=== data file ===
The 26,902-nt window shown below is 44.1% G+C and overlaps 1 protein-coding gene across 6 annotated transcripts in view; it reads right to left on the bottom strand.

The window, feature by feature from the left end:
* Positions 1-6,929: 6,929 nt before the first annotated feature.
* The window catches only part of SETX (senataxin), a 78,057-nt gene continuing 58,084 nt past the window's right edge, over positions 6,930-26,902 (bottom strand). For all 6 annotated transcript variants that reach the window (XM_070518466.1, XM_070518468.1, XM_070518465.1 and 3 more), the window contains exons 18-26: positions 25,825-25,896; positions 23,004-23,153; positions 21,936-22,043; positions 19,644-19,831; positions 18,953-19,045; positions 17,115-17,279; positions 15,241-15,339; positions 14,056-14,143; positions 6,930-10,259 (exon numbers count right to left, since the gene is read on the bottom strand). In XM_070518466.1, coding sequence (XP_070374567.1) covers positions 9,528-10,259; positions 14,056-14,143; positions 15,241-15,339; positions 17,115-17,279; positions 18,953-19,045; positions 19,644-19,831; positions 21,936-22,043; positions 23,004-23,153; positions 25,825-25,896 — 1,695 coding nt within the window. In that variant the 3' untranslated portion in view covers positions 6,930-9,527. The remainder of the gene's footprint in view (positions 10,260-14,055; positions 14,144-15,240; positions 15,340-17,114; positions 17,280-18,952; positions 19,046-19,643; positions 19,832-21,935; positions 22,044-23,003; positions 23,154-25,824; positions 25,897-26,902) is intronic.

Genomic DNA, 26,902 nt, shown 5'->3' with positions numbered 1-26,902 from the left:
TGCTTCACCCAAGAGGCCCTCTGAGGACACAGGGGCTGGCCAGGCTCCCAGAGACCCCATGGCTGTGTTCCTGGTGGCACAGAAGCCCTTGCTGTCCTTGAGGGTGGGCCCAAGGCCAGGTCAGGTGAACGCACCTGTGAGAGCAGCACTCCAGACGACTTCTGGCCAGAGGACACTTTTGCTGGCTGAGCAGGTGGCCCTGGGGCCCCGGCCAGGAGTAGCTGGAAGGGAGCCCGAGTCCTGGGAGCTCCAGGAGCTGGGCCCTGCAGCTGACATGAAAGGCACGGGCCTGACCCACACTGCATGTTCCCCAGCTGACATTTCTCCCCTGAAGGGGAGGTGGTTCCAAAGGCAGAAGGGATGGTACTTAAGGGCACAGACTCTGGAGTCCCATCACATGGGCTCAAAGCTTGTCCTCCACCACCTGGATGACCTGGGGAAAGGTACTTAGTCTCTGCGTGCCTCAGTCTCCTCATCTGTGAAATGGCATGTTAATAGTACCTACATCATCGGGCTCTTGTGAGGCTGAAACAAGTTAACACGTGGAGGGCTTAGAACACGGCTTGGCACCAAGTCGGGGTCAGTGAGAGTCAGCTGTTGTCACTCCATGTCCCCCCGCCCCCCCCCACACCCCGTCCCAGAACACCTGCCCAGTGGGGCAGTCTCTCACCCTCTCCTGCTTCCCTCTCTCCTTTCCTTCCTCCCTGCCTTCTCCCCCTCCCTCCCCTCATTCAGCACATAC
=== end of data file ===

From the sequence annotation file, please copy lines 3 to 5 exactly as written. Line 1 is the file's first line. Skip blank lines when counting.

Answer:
* Positions 1-6,929: 6,929 nt before the first annotated feature.
* The window catches only part of SETX (senataxin), a 78,057-nt gene continuing 58,084 nt past the window's right edge, over positions 6,930-26,902 (bottom strand). For all 6 annotated transcript variants that reach the window (XM_070518466.1, XM_070518468.1, XM_070518465.1 and 3 more), the window contains exons 18-26: positions 25,825-25,896; positions 23,004-23,153; positions 21,936-22,043; positions 19,644-19,831; positions 18,953-19,045; positions 17,115-17,279; positions 15,241-15,339; positions 14,056-14,143; positions 6,930-10,259 (exon numbers count right to left, since the gene is read on the bottom strand). In XM_070518466.1, coding sequence (XP_070374567.1) covers positions 9,528-10,259; positions 14,056-14,143; positions 15,241-15,339; positions 17,115-17,279; positions 18,953-19,045; positions 19,644-19,831; positions 21,936-22,043; positions 23,004-23,153; positions 25,825-25,896 — 1,695 coding nt within the window. In that variant the 3' untranslated portion in view covers positions 6,930-9,527. The remainder of the gene's footprint in view (positions 10,260-14,055; positions 14,144-15,240; positions 15,340-17,114; positions 17,280-18,952; positions 19,046-19,643; positions 19,832-21,935; positions 22,044-23,003; positions 23,154-25,824; positions 25,897-26,902) is intronic.

Genomic DNA, 26,902 nt, shown 5'->3' with positions numbered 1-26,902 from the left: